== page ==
KEWOTA Launches a Campaign to Build a Mental Wellness Center for Teachers

Teachers across the country will stage a national walk on Sunday to raise funds for constructing a wellness center, as reports indicate that tutors’ mental health is deteriorating. 

The Kenya Women Teachers’ Association (KEWOTA) organized the walk, which started on Saturday in the counties and will conclude with a national event at the Ulinzi Sports Complex in Nairobi.

Anne Wang’ombe, the Principal Secretary of the State Department for Gender and Affirmative Action in the Ministry of Gender and Culture, will grace the event, which concludes at Nyayo Stadium.

According to KEWOTA Chief Executive Benta Opande, the walk aims to raise funds for a mental wellness center for teachers in the country.

Follow Teachers Updates Page On Facebook

KEWOTA plans to partner with other organizations to establish this center.

This initiative comes as teachers’ unions express concerns over the escalating mental health crisis among educators, citing poor working conditions, low pay, and personal challenges as significant contributors.

Addressing Mental Wellness Among Educators

Opande emphasized that the center would address mental wellness among educators, noting that data indicates at least one in every four teachers suffers from mental illness and distress. Over the last three years, 100 teachers have committed suicide, according to Opande.

Teachers face a range of mental health issues, including domestic abuse, financial distress, and family problems.

Opande noted that many male teachers resort to drinking as a coping mechanism due to a lack of understanding from their families and institutions.

Currently, KEWOTA is negotiating to acquire a piece of land for the wellness center.

They work with the Nairobi branch of the Kenya National Union of Teachers (KNUT), which has a land scheme in Joska. The majority of the funds raised from the walk will go towards purchasing this land.

Later this month, the inaugural mental wellness walk will preside over the construction of the wellness center.

Anne Wang’ombe will be present to grace the walk, which will span five counties. It will take place on May 25 in Kiambu County, Machakos, and Kisumu as a prelude to the main walk in Nairobi on May 26.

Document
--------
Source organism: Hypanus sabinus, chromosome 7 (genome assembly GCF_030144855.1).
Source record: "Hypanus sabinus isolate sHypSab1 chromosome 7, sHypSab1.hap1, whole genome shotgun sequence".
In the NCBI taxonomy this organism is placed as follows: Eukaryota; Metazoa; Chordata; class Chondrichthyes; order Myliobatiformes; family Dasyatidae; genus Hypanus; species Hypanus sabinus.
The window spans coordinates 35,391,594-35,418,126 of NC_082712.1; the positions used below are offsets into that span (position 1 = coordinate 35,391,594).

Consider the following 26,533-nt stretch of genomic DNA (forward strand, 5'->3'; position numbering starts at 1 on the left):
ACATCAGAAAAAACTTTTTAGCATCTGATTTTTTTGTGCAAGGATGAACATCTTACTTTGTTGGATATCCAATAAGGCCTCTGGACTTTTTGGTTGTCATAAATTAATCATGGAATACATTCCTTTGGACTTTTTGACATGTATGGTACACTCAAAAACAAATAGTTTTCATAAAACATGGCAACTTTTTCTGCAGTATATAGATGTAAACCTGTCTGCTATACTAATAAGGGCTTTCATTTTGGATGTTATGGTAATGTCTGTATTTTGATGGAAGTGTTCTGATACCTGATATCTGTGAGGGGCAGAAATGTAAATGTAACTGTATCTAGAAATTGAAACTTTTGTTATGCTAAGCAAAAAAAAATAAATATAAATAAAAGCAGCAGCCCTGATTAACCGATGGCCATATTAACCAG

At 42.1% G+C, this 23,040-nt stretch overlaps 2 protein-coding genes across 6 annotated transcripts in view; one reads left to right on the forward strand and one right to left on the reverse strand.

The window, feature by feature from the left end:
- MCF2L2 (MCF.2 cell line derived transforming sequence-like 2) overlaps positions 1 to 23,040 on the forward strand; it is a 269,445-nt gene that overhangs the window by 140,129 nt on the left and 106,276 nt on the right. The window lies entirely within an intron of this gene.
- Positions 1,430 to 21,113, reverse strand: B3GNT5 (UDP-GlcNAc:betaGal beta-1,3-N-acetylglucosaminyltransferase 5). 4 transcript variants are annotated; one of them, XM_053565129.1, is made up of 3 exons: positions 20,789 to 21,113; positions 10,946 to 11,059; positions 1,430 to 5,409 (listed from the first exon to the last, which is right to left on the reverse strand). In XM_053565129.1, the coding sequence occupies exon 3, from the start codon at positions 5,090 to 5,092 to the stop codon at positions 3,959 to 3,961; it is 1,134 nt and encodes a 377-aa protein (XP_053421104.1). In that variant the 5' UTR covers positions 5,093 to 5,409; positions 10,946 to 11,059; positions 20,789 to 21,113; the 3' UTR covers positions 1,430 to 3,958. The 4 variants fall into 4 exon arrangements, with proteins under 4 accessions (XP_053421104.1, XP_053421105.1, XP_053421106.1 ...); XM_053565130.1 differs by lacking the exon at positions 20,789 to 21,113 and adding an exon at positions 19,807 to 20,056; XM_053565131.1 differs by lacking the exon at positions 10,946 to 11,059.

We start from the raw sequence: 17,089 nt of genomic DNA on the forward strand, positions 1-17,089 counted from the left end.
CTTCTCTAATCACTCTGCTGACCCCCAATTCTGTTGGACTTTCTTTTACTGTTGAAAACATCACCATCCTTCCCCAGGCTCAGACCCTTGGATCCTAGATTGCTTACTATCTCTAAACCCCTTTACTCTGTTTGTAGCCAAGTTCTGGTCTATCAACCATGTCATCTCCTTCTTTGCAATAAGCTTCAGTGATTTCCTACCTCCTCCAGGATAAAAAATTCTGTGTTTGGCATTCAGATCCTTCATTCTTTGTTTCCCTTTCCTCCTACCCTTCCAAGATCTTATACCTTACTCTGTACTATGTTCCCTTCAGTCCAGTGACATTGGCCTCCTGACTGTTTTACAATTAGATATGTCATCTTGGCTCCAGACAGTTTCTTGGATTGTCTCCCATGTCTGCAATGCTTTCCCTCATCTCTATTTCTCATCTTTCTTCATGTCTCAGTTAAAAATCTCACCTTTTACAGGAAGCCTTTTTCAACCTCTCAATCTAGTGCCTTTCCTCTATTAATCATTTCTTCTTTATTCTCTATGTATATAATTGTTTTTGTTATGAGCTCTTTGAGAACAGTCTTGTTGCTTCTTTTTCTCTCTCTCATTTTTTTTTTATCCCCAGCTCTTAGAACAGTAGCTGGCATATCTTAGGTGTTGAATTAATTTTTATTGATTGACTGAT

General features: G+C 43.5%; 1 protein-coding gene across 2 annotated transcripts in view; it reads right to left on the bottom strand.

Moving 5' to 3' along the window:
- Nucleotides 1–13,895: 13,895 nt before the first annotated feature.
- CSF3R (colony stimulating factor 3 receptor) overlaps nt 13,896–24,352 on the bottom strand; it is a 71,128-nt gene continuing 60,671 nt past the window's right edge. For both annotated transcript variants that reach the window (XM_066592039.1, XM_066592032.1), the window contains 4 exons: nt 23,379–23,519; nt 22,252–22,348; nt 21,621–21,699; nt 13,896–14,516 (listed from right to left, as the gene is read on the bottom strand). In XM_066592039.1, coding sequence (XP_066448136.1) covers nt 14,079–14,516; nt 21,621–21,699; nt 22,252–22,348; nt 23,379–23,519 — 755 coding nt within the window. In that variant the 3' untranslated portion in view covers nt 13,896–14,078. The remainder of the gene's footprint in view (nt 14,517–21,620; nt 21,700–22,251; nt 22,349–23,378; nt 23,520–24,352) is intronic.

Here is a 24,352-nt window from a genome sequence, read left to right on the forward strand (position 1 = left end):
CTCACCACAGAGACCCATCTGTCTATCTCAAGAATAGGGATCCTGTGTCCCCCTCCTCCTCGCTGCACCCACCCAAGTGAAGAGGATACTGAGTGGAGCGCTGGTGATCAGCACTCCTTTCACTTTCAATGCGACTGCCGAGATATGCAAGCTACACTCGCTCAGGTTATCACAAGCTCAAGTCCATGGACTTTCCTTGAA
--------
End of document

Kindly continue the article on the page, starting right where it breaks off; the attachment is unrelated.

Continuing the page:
KEWOTA will use the funds collected from the walk to sponsor severe mental illness cases among educators in existing mental wellness institutions.

Opande underscored the necessity for a dedicated wellness center for teachers, supplementing the Teachers Service Commission’s (TSC) existing one, given that many teachers attribute their problems to their employers and are reluctant to seek help from the current facility.

The TSC Annual Report highlights the mental health crisis.

TSC’s 2021–2022 annual report highlighted the severity of the situation, revealing that one in every four teachers seeking outpatient services suffers from a mental health disorder.

Moses Nthurima, the Acting Secretary General of the Kenya Union of Post-Primary Education Teachers, criticized TSC for failing to provide proper mental medical attention.

He noted that, as of May 7, all hospitals accredited under the TSC medical scheme had stopped providing services to teachers and their dependents.

The collapse of the Sh15 billion medical scheme has left many without access to essential healthcare services.

In Our Other News: Ruto Secures USD 36.15 Million in Education Deals During US Visit

Nthurima lamented that teachers continue to face financial burdens due to the lack of medical coverage. Unpaid bills have led to the detention of some teachers and their dependents in hospitals, thereby intensifying the crisis. 

He cited the case of a Chavakali High School student undergoing treatment at Nairobi West Hospital following a road accident.

The parents of the student have had to organize fundraisers to cover the medical bills, but they are still unable to pay off the accumulated debt.

KEWOTA Launches a Campaign to Build a Mental Wellness Center for Teachers

Leave A Reply